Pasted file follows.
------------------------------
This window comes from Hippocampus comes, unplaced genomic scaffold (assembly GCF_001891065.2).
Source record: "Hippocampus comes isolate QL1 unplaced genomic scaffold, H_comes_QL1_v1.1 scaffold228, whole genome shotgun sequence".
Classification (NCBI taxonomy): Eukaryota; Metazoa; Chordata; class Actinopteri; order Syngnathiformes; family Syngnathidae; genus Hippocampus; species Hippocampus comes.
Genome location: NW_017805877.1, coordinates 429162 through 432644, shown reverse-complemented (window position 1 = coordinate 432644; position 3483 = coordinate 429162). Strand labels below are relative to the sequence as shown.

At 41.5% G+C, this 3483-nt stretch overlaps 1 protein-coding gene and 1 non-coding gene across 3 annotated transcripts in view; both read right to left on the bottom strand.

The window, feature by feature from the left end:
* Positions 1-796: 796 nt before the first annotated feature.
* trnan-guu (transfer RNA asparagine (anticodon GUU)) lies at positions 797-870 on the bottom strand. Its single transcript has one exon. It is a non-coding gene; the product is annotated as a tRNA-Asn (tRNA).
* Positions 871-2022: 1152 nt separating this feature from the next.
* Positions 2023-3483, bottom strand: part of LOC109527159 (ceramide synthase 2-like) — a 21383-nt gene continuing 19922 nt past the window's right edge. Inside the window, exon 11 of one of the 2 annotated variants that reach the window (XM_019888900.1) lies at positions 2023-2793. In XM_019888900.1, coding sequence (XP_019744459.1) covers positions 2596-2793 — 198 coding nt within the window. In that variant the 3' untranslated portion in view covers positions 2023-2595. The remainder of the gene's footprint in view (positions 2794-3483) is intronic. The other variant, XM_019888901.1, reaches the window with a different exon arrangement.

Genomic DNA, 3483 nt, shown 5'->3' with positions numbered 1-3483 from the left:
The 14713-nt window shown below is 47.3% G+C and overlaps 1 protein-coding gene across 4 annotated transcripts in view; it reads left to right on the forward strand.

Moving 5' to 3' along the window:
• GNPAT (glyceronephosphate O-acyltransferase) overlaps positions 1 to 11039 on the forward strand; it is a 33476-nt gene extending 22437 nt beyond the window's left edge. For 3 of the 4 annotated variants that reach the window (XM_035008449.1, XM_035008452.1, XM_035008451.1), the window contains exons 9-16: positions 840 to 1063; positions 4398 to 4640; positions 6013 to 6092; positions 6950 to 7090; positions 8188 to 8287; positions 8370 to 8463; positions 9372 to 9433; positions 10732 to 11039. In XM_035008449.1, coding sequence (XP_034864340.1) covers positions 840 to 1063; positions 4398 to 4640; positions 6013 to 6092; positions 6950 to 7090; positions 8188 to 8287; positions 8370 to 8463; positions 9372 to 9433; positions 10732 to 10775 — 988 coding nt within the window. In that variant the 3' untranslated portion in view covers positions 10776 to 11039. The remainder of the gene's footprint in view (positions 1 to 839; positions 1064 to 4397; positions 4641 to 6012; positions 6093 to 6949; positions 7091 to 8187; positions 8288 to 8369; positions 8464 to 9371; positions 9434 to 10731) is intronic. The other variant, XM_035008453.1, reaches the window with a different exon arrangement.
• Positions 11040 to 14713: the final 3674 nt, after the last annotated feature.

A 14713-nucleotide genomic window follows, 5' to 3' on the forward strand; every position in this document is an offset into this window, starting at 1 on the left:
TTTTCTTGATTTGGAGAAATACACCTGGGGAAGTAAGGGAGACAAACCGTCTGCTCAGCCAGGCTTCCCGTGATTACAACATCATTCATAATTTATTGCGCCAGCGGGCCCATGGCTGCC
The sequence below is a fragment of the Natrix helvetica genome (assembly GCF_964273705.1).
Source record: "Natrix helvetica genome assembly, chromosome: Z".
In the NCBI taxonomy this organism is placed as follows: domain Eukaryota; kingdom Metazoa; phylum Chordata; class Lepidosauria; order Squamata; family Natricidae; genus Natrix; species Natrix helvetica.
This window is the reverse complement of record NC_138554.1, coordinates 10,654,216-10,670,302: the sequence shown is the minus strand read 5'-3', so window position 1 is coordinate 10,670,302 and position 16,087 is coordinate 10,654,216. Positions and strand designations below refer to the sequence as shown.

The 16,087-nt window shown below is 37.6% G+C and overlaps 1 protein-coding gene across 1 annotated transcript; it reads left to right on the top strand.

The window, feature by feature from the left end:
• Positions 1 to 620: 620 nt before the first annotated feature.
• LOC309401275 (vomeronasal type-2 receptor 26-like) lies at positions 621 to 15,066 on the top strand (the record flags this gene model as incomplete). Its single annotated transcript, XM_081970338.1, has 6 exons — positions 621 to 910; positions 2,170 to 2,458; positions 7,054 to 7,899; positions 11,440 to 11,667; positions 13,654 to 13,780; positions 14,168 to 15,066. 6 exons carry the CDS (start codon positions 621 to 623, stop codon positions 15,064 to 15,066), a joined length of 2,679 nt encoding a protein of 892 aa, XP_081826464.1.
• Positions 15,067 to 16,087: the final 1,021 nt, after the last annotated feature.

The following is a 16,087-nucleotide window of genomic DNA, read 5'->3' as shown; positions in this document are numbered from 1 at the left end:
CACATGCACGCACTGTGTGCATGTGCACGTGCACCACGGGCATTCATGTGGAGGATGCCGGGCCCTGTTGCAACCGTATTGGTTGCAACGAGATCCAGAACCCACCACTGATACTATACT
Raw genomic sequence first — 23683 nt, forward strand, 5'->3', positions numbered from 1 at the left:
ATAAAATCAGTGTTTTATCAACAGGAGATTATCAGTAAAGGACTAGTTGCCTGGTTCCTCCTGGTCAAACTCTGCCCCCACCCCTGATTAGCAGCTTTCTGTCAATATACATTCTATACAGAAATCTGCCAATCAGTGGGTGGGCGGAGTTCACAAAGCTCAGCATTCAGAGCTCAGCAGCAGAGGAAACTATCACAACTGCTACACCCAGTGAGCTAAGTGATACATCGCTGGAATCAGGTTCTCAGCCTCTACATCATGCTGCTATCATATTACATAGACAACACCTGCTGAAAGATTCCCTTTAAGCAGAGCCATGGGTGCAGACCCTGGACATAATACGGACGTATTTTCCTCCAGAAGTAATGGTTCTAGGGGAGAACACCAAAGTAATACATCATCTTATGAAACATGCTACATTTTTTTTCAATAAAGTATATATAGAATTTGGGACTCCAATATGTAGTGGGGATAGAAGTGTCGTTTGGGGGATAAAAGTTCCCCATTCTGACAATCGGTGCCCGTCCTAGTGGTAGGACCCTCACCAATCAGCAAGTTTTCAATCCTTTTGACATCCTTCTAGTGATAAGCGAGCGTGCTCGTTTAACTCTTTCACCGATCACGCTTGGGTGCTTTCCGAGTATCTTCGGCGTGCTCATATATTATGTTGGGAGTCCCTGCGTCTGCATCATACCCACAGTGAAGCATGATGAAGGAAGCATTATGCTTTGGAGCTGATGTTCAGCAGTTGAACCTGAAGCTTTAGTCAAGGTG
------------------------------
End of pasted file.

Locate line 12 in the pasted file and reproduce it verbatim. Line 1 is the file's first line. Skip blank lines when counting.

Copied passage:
The 14713-nt window shown below is 47.3% G+C and overlaps 1 protein-coding gene across 4 annotated transcripts in view; it reads left to right on the forward strand.